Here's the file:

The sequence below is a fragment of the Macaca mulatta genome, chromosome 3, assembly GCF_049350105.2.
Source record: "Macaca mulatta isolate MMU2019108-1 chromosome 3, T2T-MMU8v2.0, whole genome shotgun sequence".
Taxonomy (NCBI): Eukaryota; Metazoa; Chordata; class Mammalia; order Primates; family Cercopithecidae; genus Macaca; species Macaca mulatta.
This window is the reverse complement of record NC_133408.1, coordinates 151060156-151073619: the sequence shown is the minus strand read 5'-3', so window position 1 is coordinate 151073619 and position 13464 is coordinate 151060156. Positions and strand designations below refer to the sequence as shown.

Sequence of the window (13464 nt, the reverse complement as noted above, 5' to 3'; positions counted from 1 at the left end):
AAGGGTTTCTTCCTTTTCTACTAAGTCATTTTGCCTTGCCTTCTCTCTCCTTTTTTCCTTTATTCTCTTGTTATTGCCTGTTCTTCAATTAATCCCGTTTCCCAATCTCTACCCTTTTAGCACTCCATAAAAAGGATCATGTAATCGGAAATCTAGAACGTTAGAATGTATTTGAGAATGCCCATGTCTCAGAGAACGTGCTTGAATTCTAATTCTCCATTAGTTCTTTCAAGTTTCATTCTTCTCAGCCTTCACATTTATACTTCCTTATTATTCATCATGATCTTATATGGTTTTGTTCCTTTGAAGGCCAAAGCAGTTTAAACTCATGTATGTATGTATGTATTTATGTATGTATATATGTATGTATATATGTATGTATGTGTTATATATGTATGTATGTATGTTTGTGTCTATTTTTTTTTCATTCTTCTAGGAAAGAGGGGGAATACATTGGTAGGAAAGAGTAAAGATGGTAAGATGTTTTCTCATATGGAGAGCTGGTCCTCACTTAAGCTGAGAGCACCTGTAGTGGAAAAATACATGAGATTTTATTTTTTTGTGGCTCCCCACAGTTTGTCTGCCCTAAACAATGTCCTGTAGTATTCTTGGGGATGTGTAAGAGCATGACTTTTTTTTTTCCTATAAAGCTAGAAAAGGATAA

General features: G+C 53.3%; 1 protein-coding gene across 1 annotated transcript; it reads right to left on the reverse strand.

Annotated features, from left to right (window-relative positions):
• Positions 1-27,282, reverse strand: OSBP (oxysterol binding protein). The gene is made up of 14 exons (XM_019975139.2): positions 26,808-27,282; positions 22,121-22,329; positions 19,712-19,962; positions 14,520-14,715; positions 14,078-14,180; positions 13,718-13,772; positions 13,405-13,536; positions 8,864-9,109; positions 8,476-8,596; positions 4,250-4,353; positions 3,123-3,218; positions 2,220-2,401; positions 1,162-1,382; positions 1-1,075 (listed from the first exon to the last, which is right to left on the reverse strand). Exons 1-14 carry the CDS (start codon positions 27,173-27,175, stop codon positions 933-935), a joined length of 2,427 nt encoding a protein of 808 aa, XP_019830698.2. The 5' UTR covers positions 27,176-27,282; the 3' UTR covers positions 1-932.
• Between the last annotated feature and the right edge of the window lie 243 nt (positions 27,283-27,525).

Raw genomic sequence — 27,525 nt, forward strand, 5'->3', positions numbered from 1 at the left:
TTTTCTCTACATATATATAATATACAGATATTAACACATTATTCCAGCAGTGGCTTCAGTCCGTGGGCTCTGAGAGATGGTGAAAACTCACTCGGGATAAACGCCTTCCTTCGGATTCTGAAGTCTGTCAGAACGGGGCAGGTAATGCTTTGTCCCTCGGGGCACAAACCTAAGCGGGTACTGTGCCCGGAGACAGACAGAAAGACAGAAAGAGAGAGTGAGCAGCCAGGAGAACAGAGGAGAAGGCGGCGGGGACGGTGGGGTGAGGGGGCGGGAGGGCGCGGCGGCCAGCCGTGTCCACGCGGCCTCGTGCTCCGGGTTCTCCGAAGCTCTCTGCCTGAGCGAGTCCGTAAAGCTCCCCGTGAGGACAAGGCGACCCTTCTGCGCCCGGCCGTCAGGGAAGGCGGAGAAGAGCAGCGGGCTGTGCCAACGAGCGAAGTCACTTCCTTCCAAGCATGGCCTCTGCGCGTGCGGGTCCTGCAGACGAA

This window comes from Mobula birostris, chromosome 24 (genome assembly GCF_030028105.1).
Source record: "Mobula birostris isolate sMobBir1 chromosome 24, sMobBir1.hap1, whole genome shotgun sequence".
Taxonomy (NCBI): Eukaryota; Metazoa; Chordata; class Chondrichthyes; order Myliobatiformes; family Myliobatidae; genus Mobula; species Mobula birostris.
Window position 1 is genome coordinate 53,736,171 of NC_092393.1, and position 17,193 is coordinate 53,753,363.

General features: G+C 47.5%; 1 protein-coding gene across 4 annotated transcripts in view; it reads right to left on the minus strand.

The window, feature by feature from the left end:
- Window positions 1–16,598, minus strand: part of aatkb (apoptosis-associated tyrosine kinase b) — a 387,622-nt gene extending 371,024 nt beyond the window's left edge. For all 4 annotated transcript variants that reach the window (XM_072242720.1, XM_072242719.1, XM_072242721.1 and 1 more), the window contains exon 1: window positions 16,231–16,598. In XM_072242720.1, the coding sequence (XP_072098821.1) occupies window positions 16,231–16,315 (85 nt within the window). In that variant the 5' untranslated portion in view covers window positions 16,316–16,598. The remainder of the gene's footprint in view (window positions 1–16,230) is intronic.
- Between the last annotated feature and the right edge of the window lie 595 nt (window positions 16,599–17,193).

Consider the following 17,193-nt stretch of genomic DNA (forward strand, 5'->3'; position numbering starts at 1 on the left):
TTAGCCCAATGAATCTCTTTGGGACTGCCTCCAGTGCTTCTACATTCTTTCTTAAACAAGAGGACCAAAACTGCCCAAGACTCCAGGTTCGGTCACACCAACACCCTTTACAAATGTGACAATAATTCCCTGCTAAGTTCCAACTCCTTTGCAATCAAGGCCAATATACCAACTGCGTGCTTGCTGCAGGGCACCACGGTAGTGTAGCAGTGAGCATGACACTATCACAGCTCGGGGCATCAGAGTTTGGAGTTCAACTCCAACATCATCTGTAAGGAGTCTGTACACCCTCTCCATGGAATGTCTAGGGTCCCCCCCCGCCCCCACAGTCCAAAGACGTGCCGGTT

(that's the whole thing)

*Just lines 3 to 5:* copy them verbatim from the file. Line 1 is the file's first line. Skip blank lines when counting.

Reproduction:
Taxonomy (NCBI): Eukaryota; Metazoa; Chordata; class Mammalia; order Primates; family Cercopithecidae; genus Macaca; species Macaca mulatta.
This window is the reverse complement of record NC_133408.1, coordinates 151060156-151073619: the sequence shown is the minus strand read 5'-3', so window position 1 is coordinate 151073619 and position 13464 is coordinate 151060156. Positions and strand designations below refer to the sequence as shown.

Sequence of the window (13464 nt, the reverse complement as noted above, 5' to 3'; positions counted from 1 at the left end):